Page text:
I have always understood intensity to be defined as power divided by area. However, I have read (in the Wikipedia article on intensity) that intensity in optics can mean something slightly different. For example, depending on the context, it can be defined as power per unit solid angle. I am not to sure what a solid angle is, but I would think that this would indicate that a larger laser beam, even if it had the same power per area as a smaller beam, would be more intense.

In particular, I am wondering if this applies to intensity in the context of interference. I have that intensity is directly proportional to the slit width, so I am essentially wondering if this is a valid statement.

  • $\begingroup$ A solid angle is the area of a part of a sphere divided by the radius of the sphere. The solid angle of the full sphere is therefor $4\pi$, that of one of the hemispheres is $2\pi$ etc.. The quantity that you are talking about is called "radiance" and it has nothing to do with slits. $\endgroup$
    – CuriousOne
    Mar 9 '16 at 5:21
  • $\begingroup$ Read this: Radiant Intensity $\endgroup$
    – hxri
    Mar 9 '16 at 5:23
  • $\begingroup$ So does increasing slit width increase the intensity of the light, considering the slit as a source? $\endgroup$ Mar 9 '16 at 5:32
  • $\begingroup$ W/m${}^2$ is "officially" a unit of irradiance, but it is commonly called intensity. The W/sr is "officially" a unit of intensity. You have to tell by context which is meant. See also Table 2 in [this Wikipedia article}(en.wikipedia.org/wiki/Photometry_(optics)). I believe that in other fields, e.g. acoustics, W/m${}^2$ is a unit of intensity (but I'm not an expert in acoustics). I can't answer your question about slits, because you don't tell me where your source is and where your slit is and where you are measuring. $\endgroup$
    – garyp
    Mar 9 '16 at 14:59
  • $\begingroup$ My question at this point is as follows: imagine you have a doubles slit experiment in which one slit has a width two times the width of the other. Now, all things being equal, will the intensity from the larger slit be twice the intensity of the smaller slit? $\endgroup$ Mar 10 '16 at 2:14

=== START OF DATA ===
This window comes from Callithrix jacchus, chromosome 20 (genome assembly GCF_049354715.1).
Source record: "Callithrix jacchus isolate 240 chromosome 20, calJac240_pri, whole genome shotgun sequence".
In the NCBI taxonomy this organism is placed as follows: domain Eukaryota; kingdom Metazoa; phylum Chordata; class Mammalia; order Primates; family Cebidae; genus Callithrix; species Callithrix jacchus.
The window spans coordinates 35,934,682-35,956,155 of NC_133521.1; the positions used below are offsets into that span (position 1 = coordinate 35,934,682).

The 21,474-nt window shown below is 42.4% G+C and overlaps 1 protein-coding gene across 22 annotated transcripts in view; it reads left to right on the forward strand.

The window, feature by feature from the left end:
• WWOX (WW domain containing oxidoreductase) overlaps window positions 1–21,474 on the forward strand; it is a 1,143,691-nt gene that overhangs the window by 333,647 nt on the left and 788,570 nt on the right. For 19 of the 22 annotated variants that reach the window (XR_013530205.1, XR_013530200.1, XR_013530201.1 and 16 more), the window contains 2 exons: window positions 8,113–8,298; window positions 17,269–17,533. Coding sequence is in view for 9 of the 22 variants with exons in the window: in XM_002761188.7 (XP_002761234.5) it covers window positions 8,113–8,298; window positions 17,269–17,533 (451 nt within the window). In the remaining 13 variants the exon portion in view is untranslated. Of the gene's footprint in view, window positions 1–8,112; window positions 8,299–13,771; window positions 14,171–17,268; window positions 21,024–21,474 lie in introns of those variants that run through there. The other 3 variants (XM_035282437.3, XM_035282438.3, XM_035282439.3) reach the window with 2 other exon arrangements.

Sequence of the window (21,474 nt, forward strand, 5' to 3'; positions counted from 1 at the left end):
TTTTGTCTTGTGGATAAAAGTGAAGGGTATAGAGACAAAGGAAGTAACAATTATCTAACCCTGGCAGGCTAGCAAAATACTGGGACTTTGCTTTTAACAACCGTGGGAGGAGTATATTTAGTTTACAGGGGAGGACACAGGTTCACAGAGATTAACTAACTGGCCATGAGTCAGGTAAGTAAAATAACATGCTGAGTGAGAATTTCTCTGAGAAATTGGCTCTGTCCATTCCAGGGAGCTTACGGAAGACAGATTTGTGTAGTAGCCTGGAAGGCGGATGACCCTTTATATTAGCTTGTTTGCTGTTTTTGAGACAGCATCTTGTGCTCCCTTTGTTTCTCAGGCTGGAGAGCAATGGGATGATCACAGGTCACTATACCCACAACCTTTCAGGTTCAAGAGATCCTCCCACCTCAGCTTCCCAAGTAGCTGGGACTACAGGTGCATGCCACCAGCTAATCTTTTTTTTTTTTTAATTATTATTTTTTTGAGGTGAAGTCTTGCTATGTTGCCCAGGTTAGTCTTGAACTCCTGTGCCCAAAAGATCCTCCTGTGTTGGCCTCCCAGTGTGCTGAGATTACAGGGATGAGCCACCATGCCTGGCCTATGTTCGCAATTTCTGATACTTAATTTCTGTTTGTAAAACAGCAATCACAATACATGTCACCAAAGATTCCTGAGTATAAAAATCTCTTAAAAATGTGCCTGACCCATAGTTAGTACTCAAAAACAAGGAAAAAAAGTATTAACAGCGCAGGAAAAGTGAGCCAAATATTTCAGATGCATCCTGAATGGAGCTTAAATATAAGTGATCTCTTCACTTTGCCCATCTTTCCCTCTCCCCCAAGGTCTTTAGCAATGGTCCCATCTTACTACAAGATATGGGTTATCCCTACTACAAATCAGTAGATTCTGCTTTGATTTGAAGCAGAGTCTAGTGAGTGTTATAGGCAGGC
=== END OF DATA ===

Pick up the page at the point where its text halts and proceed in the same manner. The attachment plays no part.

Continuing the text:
What is a solid angle?

The solid angle $\Omega$ describes the size of the cone of intensity radiated by the source.

Consider a sphere with radius $R$ and a cone which intersects the sphere surface to form a circle with a radius $r$. For the case of a narrow cone and small cone area on the sphere surface, the following approximation holds. The area of the spot is $A_{circle}$ and the surface area of the sphere is $A_{sphere}$, as shown in the figure below.

There are $4\pi$ steradians over the entire surface of a sphere. So the ratio $\frac{A_{circle}}{A_{sphere}}$ is the fraction of the total $4\pi[sr]$ of the sphere which is encompassed by the cone.

enter image description here

The power $P [W]$ from a source that is directed into a particular direction along the center of a cone encompassing a solid angle $[steradians]$ or $[sr]$ is called the Radiant Intensity, $I$ $[W/sr]$.

enter image description here

Source: http://omlc.org/classroom/ece532/class1/intensity.html

Does increasing slit width increase the intensity of the light, considering the slit as a source?

This is a different kind of question.

The width of a slit in interference is directly proportional to the intensity of light from the slit(Considering slit as a source of light).


Where ${W_1}$ and ${W_2}$ are the widths of the slits and ${I_1}$ and ${I_2}$ are the intensities of light from the respective slits.

So increasing slit width increases the intensity of the light.

  • $\begingroup$ My question at this point is in fact whether intensity of light from a slit is proportional to the slit width. If I am correct, you are quoting a previous post, but I am not so sure that post is correct. If you are using another source, however, please let me know $\endgroup$ Mar 9 '16 at 6:06
  • $\begingroup$ Yes that's true! and you know it : physics.stackexchange.com/questions/102134/… $\endgroup$
    – hxri
    Mar 9 '16 at 6:45
  • $\begingroup$ But my question is how do we know that intensity is directly proportional to slit width because it would appear to me that only power is proportional to slit width. $\endgroup$ Mar 9 '16 at 14:27

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